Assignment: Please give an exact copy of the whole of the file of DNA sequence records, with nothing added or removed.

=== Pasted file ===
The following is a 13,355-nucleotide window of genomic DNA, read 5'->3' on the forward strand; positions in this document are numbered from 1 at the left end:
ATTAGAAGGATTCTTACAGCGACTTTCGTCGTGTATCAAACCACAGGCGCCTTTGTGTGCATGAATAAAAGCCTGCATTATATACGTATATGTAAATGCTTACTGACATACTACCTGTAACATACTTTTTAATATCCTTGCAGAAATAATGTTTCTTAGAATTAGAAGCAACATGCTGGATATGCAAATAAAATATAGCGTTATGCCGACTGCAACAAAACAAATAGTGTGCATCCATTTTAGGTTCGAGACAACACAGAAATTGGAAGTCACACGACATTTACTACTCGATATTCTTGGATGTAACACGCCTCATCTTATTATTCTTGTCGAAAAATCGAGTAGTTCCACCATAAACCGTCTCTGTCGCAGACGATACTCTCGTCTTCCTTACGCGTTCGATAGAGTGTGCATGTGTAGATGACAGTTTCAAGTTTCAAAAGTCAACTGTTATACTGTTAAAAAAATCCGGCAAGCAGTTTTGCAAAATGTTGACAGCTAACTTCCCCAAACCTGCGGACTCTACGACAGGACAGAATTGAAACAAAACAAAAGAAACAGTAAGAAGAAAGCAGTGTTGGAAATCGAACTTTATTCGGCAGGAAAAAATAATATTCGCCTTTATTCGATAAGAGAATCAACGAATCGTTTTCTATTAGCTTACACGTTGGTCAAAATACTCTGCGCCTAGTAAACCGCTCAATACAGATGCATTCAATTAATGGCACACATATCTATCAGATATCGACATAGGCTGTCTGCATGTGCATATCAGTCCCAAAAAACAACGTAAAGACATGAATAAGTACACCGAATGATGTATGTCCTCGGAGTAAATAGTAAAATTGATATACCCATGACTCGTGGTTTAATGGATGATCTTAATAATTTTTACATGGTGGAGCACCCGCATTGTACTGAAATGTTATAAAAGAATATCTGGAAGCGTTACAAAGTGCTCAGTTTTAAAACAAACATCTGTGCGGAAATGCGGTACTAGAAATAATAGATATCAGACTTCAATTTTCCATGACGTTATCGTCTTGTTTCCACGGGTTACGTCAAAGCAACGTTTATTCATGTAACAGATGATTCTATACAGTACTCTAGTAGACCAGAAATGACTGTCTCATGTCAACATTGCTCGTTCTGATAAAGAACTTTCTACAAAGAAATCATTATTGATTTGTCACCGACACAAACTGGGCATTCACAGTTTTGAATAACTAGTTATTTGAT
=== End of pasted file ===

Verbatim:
The following is a 13,355-nucleotide window of genomic DNA, read 5'->3' on the forward strand; positions in this document are numbered from 1 at the left end:
ATTAGAAGGATTCTTACAGCGACTTTCGTCGTGTATCAAACCACAGGCGCCTTTGTGTGCATGAATAAAAGCCTGCATTATATACGTATATGTAAATGCTTACTGACATACTACCTGTAACATACTTTTTAATATCCTTGCAGAAATAATGTTTCTTAGAATTAGAAGCAACATGCTGGATATGCAAATAAAATATAGCGTTATGCCGACTGCAACAAAACAAATAGTGTGCATCCATTTTAGGTTCGAGACAACACAGAAATTGGAAGTCACACGACATTTACTACTCGATATTCTTGGATGTAACACGCCTCATCTTATTATTCTTGTCGAAAAATCGAGTAGTTCCACCATAAACCGTCTCTGTCGCAGACGATACTCTCGTCTTCCTTACGCGTTCGATAGAGTGTGCATGTGTAGATGACAGTTTCAAGTTTCAAAAGTCAACTGTTATACTGTTAAAAAAATCCGGCAAGCAGTTTTGCAAAATGTTGACAGCTAACTTCCCCAAACCTGCGGACTCTACGACAGGACAGAATTGAAACAAAACAAAAGAAACAGTAAGAAGAAAGCAGTGTTGGAAATCGAACTTTATTCGGCAGGAAAAAATAATATTCGCCTTTATTCGATAAGAGAATCAACGAATCGTTTTCTATTAGCTTACACGTTGGTCAAAATACTCTGCGCCTAGTAAACCGCTCAATACAGATGCATTCAATTAATGGCACACATATCTATCAGATATCGACATAGGCTGTCTGCATGTGCATATCAGTCCCAAAAAACAACGTAAAGACATGAATAAGTACACCGAATGATGTATGTCCTCGGAGTAAATAGTAAAATTGATATACCCATGACTCGTGGTTTAATGGATGATCTTAATAATTTTTACATGGTGGAGCACCCGCATTGTACTGAAATGTTATAAAAGAATATCTGGAAGCGTTACAAAGTGCTCAGTTTTAAAACAAACATCTGTGCGGAAATGCGGTACTAGAAATAATAGATATCAGACTTCAATTTTCCATGACGTTATCGTCTTGTTTCCACGGGTTACGTCAAAGCAACGTTTATTCATGTAACAGATGATTCTATACAGTACTCTAGTAGACCAGAAATGACTGTCTCATGTCAACATTGCTCGTTCTGATAAAGAACTTTCTACAAAGAAATCATTATTGATTTGTCACCGACACAAACTGGGCATTCACAGTTTTGAATAACTAGTTATTTGAT